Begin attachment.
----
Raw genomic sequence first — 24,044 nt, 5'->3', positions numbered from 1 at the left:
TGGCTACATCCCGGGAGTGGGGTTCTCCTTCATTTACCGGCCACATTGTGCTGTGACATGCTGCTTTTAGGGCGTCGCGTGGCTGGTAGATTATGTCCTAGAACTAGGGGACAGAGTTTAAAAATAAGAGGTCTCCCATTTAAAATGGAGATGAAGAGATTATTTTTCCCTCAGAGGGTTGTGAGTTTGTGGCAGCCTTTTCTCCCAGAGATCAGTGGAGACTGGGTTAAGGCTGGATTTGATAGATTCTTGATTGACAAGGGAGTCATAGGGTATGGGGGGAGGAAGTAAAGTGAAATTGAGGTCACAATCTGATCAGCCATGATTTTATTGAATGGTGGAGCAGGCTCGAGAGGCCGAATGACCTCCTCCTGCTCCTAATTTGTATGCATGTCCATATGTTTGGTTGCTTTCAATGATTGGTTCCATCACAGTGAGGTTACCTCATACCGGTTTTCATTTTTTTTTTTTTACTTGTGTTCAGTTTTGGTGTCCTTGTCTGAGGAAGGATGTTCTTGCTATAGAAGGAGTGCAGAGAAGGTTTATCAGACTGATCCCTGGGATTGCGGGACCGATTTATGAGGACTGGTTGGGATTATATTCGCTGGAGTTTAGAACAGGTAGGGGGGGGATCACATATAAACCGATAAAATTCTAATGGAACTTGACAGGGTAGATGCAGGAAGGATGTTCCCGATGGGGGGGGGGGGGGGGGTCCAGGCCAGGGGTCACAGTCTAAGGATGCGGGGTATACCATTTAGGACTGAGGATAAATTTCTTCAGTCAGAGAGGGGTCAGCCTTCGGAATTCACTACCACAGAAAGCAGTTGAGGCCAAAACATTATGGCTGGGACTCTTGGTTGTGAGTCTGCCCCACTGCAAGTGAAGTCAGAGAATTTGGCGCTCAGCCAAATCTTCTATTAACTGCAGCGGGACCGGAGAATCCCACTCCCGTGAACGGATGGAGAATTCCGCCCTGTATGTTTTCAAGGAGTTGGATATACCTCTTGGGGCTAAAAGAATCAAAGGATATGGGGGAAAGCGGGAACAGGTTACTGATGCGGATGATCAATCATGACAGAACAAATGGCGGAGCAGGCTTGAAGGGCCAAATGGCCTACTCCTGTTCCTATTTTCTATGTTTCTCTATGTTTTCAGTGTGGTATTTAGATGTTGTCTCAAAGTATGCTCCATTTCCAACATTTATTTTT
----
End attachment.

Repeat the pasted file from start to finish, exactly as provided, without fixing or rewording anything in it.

Raw genomic sequence first — 24,044 nt, 5'->3', positions numbered from 1 at the left:
TGGCTACATCCCGGGAGTGGGGTTCTCCTTCATTTACCGGCCACATTGTGCTGTGACATGCTGCTTTTAGGGCGTCGCGTGGCTGGTAGATTATGTCCTAGAACTAGGGGACAGAGTTTAAAAATAAGAGGTCTCCCATTTAAAATGGAGATGAAGAGATTATTTTTCCCTCAGAGGGTTGTGAGTTTGTGGCAGCCTTTTCTCCCAGAGATCAGTGGAGACTGGGTTAAGGCTGGATTTGATAGATTCTTGATTGACAAGGGAGTCATAGGGTATGGGGGGAGGAAGTAAAGTGAAATTGAGGTCACAATCTGATCAGCCATGATTTTATTGAATGGTGGAGCAGGCTCGAGAGGCCGAATGACCTCCTCCTGCTCCTAATTTGTATGCATGTCCATATGTTTGGTTGCTTTCAATGATTGGTTCCATCACAGTGAGGTTACCTCATACCGGTTTTCATTTTTTTTTTTTTACTTGTGTTCAGTTTTGGTGTCCTTGTCTGAGGAAGGATGTTCTTGCTATAGAAGGAGTGCAGAGAAGGTTTATCAGACTGATCCCTGGGATTGCGGGACCGATTTATGAGGACTGGTTGGGATTATATTCGCTGGAGTTTAGAACAGGTAGGGGGGGGATCACATATAAACCGATAAAATTCTAATGGAACTTGACAGGGTAGATGCAGGAAGGATGTTCCCGATGGGGGGGGGGGGGGGGGTCCAGGCCAGGGGTCACAGTCTAAGGATGCGGGGTATACCATTTAGGACTGAGGATAAATTTCTTCAGTCAGAGAGGGGTCAGCCTTCGGAATTCACTACCACAGAAAGCAGTTGAGGCCAAAACATTATGGCTGGGACTCTTGGTTGTGAGTCTGCCCCACTGCAAGTGAAGTCAGAGAATTTGGCGCTCAGCCAAATCTTCTATTAACTGCAGCGGGACCGGAGAATCCCACTCCCGTGAACGGATGGAGAATTCCGCCCTGTATGTTTTCAAGGAGTTGGATATACCTCTTGGGGCTAAAAGAATCAAAGGATATGGGGGAAAGCGGGAACAGGTTACTGATGCGGATGATCAATCATGACAGAACAAATGGCGGAGCAGGCTTGAAGGGCCAAATGGCCTACTCCTGTTCCTATTTTCTATGTTTCTCTATGTTTTCAGTGTGGTATTTAGATGTTGTCTCAAAGTATGCTCCATTTCCAACATTTATTTTT